WELLINGTON (Xinhua): Residents of New Zealand's largest city Auckland have been told to get prepared for another round of significant rains this weekend after the city was severely battered by extreme rainstorms less than two weeks ago.
The Auckland Emergency Management is working closely with the weather forecast agency MetService, the Mayor's Office, Auckland Council, and partner agencies to ensure the region is as prepared as possible for any potential impacts caused by Tropical Cyclone Gabrielle.
"We strongly encourage our communities to use the next few days to get ready for what could be another significant weather event for the region," said Auckland Emergency Management's Deputy Controller Rachel Kelleher at a press conference on Thursday (Feb 9).
According to MetService, the Auckland region can expect to feel the first effects of Cyclone Gabrielle from Sunday night, with the most severe weather impacts expected on Monday and Tuesday.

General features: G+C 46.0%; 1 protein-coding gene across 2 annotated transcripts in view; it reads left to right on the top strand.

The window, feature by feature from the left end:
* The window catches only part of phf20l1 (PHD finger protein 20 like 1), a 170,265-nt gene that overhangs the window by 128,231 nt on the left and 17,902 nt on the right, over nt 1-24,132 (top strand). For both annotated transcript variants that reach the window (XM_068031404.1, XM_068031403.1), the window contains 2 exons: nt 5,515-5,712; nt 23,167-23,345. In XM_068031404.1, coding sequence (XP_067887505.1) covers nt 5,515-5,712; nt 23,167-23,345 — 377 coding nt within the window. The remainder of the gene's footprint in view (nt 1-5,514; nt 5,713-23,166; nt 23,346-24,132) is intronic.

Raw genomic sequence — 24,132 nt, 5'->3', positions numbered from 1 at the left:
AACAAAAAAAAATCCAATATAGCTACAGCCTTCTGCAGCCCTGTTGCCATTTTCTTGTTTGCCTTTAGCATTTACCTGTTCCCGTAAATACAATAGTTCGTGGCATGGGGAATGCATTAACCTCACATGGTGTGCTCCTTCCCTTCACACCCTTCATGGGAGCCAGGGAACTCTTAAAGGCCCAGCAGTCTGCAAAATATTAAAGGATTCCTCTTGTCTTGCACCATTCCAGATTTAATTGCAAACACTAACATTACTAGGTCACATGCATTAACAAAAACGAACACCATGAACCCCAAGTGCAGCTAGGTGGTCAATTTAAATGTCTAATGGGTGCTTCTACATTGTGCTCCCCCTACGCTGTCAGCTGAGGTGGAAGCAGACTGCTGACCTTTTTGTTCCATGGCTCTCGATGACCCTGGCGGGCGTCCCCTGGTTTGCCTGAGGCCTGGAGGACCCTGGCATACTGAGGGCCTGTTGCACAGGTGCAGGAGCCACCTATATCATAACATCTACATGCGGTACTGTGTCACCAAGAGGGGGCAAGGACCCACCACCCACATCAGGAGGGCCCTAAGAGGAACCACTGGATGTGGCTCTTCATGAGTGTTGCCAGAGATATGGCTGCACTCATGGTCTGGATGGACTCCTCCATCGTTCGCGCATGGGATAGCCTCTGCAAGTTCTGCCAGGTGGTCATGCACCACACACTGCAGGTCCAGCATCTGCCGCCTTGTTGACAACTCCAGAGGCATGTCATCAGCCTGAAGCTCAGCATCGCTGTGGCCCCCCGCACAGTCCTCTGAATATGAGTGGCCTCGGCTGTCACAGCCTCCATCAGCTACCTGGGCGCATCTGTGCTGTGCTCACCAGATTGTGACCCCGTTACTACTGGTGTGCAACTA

This weather system is expected to bring strong winds, heavy rain, and very large waves to parts of the North Island.
Auckland Mayor Wayne Brown said the direct path of Cyclone Gabrielle is uncertain at this stage, and "while we are hoping for the best, we must all be prepared for the worst".
The Auckland City Council's Waste Solutions team is working at pace alongside the New Zealand Defense Force to clear drains, berms, and rubbish, to prevent flooding and potential public health risks, Brown said, calling on Aucklanders to do their bit to ensure curbs and drains are as clear as possible.
Aucklanders have been told to have enough supplies to sustain themselves for up to three days, as well as enough prescribed medication to get through next week.
The Auckland Emergency Management is working to set up an increased number of sites across the region for people to take shelter if they need to evacuate when the severe weather hits.
The last round of record rainfall has caused massive flooding to houses and properties since Jan 27, claiming four people's lives and forcing the closure of state highways and the Auckland Airport, with the state of emergency declared by the government.
More than 769 per cent of its rainfall in a normal January was recorded, which was about more than a third of Auckland's entire annual average.
With the maximum amount of water vapor in the air increasing exponentially with temperature, the potential for extreme rainfalls grows as the climate warms, New Zealand scientists warned.